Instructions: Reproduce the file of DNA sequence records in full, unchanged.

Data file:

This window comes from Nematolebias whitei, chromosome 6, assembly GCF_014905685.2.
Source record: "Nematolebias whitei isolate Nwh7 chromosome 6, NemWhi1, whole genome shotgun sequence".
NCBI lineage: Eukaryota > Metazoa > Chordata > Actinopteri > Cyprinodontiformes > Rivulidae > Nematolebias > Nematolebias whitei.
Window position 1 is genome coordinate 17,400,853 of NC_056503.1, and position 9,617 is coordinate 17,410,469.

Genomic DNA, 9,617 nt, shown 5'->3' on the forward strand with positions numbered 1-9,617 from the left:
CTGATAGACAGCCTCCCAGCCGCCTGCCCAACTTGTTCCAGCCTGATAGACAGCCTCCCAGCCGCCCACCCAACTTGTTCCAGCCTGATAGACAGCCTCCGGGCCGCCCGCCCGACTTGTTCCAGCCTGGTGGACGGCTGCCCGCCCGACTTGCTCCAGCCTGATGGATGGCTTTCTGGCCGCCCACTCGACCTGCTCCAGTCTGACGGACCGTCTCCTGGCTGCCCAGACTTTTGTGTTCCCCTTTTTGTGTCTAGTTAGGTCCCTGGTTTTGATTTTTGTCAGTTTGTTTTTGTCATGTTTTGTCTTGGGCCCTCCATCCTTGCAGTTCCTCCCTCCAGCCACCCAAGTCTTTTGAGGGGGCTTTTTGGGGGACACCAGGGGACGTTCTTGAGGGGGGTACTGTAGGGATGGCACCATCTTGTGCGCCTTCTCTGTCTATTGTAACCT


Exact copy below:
This window comes from Nematolebias whitei, chromosome 6, assembly GCF_014905685.2.
Source record: "Nematolebias whitei isolate Nwh7 chromosome 6, NemWhi1, whole genome shotgun sequence".
NCBI lineage: Eukaryota > Metazoa > Chordata > Actinopteri > Cyprinodontiformes > Rivulidae > Nematolebias > Nematolebias whitei.
Window position 1 is genome coordinate 17,400,853 of NC_056503.1, and position 9,617 is coordinate 17,410,469.

Genomic DNA, 9,617 nt, shown 5'->3' on the forward strand with positions numbered 1-9,617 from the left:
CTGATAGACAGCCTCCCAGCCGCCTGCCCAACTTGTTCCAGCCTGATAGACAGCCTCCCAGCCGCCCACCCAACTTGTTCCAGCCTGATAGACAGCCTCCGGGCCGCCCGCCCGACTTGTTCCAGCCTGGTGGACGGCTGCCCGCCCGACTTGCTCCAGCCTGATGGATGGCTTTCTGGCCGCCCACTCGACCTGCTCCAGTCTGACGGACCGTCTCCTGGCTGCCCAGACTTTTGTGTTCCCCTTTTTGTGTCTAGTTAGGTCCCTGGTTTTGATTTTTGTCAGTTTGTTTTTGTCATGTTTTGTCTTGGGCCCTCCATCCTTGCAGTTCCTCCCTCCAGCCACCCAAGTCTTTTGAGGGGGCTTTTTGGGGGACACCAGGGGACGTTCTTGAGGGGGGTACTGTAGGGATGGCACCATCTTGTGCGCCTTCTCTGTCTATTGTAACCT